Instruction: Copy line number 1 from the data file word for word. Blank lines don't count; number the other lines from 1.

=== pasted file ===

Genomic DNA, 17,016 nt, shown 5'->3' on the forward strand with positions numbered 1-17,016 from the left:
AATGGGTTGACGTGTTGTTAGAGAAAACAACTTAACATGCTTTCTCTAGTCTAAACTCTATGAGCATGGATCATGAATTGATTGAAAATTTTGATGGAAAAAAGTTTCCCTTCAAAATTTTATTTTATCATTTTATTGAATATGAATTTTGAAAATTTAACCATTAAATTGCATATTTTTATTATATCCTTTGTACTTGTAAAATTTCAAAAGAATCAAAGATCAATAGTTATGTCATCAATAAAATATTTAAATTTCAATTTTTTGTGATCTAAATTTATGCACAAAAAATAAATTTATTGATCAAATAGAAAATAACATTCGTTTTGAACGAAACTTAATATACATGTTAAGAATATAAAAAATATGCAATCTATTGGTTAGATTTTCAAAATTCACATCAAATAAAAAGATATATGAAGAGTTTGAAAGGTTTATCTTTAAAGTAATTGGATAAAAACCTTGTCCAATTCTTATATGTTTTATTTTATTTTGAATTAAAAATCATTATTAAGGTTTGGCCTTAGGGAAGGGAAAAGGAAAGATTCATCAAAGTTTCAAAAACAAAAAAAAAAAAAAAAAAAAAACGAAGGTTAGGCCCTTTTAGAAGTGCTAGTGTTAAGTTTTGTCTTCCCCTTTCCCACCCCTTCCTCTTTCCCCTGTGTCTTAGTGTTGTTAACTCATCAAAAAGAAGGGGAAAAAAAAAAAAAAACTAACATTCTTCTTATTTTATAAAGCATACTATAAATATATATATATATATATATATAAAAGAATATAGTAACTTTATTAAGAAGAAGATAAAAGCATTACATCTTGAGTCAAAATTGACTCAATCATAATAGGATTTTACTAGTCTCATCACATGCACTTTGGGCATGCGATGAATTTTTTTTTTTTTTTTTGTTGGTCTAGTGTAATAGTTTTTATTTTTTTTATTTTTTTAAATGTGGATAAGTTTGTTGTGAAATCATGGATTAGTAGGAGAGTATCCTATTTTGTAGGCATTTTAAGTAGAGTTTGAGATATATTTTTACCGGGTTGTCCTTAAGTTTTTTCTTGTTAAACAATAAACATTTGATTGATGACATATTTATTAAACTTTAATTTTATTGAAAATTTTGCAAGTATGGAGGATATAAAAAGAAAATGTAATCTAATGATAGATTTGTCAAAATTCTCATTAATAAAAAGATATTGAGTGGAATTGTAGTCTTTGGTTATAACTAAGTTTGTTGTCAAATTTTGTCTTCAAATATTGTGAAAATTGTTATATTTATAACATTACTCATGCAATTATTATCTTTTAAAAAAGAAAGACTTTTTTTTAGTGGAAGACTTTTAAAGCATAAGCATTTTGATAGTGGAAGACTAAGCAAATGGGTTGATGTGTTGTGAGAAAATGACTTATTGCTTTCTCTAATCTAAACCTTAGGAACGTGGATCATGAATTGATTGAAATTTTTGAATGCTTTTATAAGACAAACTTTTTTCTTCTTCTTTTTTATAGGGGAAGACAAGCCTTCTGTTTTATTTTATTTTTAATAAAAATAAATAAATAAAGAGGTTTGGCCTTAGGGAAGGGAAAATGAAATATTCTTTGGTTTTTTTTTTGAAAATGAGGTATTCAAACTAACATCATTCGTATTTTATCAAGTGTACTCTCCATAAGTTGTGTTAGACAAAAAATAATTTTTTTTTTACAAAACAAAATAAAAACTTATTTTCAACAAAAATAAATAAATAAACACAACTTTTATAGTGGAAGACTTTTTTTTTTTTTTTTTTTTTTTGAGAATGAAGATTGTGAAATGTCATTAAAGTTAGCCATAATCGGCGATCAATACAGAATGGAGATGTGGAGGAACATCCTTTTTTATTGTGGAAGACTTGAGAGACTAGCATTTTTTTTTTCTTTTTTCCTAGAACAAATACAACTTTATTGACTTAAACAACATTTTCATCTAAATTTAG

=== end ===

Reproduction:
Genomic DNA, 17,016 nt, shown 5'->3' on the forward strand with positions numbered 1-17,016 from the left: